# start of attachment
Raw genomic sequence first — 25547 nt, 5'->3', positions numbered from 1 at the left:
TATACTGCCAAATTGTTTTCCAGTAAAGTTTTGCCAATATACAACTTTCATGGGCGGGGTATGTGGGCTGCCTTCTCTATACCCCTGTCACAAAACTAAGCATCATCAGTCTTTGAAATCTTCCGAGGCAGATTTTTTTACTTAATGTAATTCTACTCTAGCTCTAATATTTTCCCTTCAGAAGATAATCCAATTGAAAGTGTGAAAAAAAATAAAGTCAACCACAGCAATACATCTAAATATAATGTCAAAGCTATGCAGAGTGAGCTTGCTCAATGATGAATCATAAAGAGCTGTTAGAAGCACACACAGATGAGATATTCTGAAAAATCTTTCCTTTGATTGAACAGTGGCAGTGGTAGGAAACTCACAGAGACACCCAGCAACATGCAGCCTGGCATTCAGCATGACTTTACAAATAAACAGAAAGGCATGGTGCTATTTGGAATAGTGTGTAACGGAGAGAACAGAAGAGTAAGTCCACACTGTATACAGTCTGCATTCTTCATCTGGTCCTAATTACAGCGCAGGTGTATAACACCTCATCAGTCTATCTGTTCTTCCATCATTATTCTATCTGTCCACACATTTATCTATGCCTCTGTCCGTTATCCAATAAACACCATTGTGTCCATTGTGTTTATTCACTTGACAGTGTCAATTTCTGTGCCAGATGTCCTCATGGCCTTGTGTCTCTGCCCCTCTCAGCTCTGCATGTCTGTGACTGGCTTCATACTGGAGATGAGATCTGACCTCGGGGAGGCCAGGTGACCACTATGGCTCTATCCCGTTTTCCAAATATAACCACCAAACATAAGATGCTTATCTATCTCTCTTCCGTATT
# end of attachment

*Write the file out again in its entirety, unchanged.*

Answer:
Raw genomic sequence first — 25547 nt, 5'->3', positions numbered from 1 at the left:
TATACTGCCAAATTGTTTTCCAGTAAAGTTTTGCCAATATACAACTTTCATGGGCGGGGTATGTGGGCTGCCTTCTCTATACCCCTGTCACAAAACTAAGCATCATCAGTCTTTGAAATCTTCCGAGGCAGATTTTTTTACTTAATGTAATTCTACTCTAGCTCTAATATTTTCCCTTCAGAAGATAATCCAATTGAAAGTGTGAAAAAAAATAAAGTCAACCACAGCAATACATCTAAATATAATGTCAAAGCTATGCAGAGTGAGCTTGCTCAATGATGAATCATAAAGAGCTGTTAGAAGCACACACAGATGAGATATTCTGAAAAATCTTTCCTTTGATTGAACAGTGGCAGTGGTAGGAAACTCACAGAGACACCCAGCAACATGCAGCCTGGCATTCAGCATGACTTTACAAATAAACAGAAAGGCATGGTGCTATTTGGAATAGTGTGTAACGGAGAGAACAGAAGAGTAAGTCCACACTGTATACAGTCTGCATTCTTCATCTGGTCCTAATTACAGCGCAGGTGTATAACACCTCATCAGTCTATCTGTTCTTCCATCATTATTCTATCTGTCCACACATTTATCTATGCCTCTGTCCGTTATCCAATAAACACCATTGTGTCCATTGTGTTTATTCACTTGACAGTGTCAATTTCTGTGCCAGATGTCCTCATGGCCTTGTGTCTCTGCCCCTCTCAGCTCTGCATGTCTGTGACTGGCTTCATACTGGAGATGAGATCTGACCTCGGGGAGGCCAGGTGACCACTATGGCTCTATCCCGTTTTCCAAATATAACCACCAAACATAAGATGCTTATCTATCTCTCTTCCGTATT